So I’m not going to claim to be back again. I seem to do so after every long absence, then after one or two posts I lapse into my lazy ways. In fact, a few weeks ago I decided I wasn’t going to do this blog anymore. I’m short on time, and while I’d love to be able to cook full time for a living, that just isn’t a reality right now.
However, it seems that while my interest in this blog is sporadic, when the inspiration hits, I just can’t help but share it with you all. So I have decided that I won’t pressure myself to post here, but that I will keep this site to post when I feel like it. And I’ve had more than enough inspiration in the last week to motivate me.
Last week, I went to the Herb and Chilli Festival in Wandin, Victoria. If you’ve never been, you really must go next year. I went expecting to find a few good chilli sauces, but found so many more than a few. I came home with enough to last me two years, and that was showing restraint. Among the highlights currently sitting in my pantry are jerk mustard (oh yes), smoky chilli-stout sauce, habanero-mango salt and a sensational peach and chilli chutney. And it was that peach and chilli chutney that inspired this post, because I just couldn’t bear the though of not spreading it on a sandwich of vegan roast beef. All those months of sticking to my gluten free diet, and I was undone by a chutney.
And so, with the excuse of an Easter feast, it was time to whip out the gluten flour, as I only do on special occasions. I had never planned on sharing my seitan recipes here, having always intended to sell the finished products, but what can I say, I feel like spreading the love today.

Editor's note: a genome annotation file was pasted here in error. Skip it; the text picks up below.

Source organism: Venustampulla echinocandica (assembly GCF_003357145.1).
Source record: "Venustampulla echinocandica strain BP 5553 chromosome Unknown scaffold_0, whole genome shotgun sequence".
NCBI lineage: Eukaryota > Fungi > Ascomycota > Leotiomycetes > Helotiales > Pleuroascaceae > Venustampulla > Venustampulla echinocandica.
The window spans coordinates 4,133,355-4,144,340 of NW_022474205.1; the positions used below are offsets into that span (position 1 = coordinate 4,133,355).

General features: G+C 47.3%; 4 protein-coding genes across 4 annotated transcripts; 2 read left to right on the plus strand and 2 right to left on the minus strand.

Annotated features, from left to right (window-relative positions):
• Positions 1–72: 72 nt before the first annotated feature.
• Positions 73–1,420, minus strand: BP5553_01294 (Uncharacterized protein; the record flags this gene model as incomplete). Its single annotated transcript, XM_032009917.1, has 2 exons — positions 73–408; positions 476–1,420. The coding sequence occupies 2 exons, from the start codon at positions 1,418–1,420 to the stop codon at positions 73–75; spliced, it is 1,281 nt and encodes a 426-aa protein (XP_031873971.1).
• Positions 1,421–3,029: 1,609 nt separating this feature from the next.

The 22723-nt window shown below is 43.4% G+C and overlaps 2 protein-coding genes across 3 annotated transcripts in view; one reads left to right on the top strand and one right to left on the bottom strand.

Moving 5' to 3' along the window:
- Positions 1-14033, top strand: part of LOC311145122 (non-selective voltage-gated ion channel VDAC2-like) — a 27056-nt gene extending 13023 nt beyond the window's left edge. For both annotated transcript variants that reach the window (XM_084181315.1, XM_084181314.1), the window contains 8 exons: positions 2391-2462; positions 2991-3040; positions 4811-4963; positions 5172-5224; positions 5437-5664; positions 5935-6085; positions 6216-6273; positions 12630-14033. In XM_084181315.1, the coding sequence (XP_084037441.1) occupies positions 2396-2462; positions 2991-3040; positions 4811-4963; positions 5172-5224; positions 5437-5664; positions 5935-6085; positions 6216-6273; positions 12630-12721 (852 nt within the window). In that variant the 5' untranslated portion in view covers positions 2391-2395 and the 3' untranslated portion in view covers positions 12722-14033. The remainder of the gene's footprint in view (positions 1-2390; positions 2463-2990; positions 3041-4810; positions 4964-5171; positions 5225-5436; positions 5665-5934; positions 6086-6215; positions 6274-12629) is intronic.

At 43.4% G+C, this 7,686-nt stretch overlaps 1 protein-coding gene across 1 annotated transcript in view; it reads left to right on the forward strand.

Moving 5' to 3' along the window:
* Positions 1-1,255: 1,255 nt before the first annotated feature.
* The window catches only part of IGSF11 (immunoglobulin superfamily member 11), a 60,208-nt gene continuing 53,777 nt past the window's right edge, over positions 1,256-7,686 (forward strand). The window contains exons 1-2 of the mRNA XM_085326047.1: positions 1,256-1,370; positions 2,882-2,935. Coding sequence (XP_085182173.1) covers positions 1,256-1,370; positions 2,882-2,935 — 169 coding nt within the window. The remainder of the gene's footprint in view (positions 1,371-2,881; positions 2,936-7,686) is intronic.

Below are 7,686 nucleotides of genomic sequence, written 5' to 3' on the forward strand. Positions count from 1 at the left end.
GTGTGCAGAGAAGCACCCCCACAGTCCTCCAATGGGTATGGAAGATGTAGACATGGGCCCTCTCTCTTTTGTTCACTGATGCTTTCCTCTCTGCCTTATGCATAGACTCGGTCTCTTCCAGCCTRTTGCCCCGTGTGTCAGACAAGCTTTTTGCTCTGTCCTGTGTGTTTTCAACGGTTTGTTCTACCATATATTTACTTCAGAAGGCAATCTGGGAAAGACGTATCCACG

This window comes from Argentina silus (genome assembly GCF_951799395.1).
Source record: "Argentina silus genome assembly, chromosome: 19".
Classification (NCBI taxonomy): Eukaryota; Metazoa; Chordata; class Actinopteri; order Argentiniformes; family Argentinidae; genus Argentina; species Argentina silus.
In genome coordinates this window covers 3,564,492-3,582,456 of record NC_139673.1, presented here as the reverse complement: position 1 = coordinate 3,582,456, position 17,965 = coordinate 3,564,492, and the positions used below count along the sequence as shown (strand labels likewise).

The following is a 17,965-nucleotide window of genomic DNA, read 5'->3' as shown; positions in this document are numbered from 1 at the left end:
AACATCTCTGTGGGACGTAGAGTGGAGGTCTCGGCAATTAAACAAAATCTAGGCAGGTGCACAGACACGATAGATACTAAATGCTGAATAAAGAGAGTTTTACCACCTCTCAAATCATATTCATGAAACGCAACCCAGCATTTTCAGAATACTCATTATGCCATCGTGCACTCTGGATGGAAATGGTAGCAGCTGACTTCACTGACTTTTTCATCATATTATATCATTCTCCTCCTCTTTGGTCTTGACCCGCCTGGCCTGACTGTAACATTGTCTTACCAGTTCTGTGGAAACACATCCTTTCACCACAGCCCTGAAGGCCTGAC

This seitan recipe is incredibly versatile. Once you steam it, you can cook it in a number of ways and use it in a number of recipes. You can roast it and use it for sandwiches, braise it for a melt in your mouth, tender and succulent dish, turn it into a ragout, put it on skewers on the BBQ, or fry it up as a ‘steak’ with your favourite sauce. It has a delicious flavour on its own, but is not so strong you can’t add any sauce you like.
The featured picture is from tonight’s preparation, which has been braised, and it was incredible. This is what it looks like after steaming only. Just look at that tender goodness.
4 cups sliced mushrooms (a flavoursome variety like Swiss Brown)
1 cup grated beetroot
1 cup cannellini beans
3 tbsp tamari
3tsp onion powder
2tsp garlic powder
1/2tsp dried parsley
1/2tsp celery seeds
1/4tsp dried sage
1/4tsp dried rosemary
2tbsp tomato paste
3tbsp olive oil, plus extra for cooking the mushrooms
2 cups porcini stock, cold
Salt and pepper to taste
3 cups Bob’s Red Mill gluten flour (all brands are different, I can only vouch that this recipe works with this brand)
1. Heat a little olive oil in a skillet over medium-high heat. Add the mushrooms and a pinch of salt cook until soft and browned. Throw the mushrooms into the bowl of a food processor fitted with the chopping blade. Add the beetroot to the pan and cook a few minutes until soft. Add this to the food processor. Process into a paste and scrape it into a large mixing bowl.
2. Put the cannellini beans into the food processor and blend until you have a paste. Add this to the mushroom and beetroot mixture. Add the tomato paste, herbs and spices, olive oil and tamari and mix well. Add the porcini stock, stir until smooth, and season to taste with salt and pepper. Remember with seitan to ‘over season’, because the gluten flour has a strong flavour of its own.
3. Add the gluten and mix in. Once you’ve mixed with a spoon, get in there with your hands. Make sure it’s really well mixed in. You will have a very soft, moist dough. Form into two logs and roll each log up in foil, sealing the ends by twisting shut like a bon bon. Steam for one hour then leave to cool.
If using this recipe for sandwich meat, move the logs straight to an oven tray (still wrapped in foil) and bake at 180C for another hour. For all other recipes, allow the seitan to cool inside the foil and then use as desired.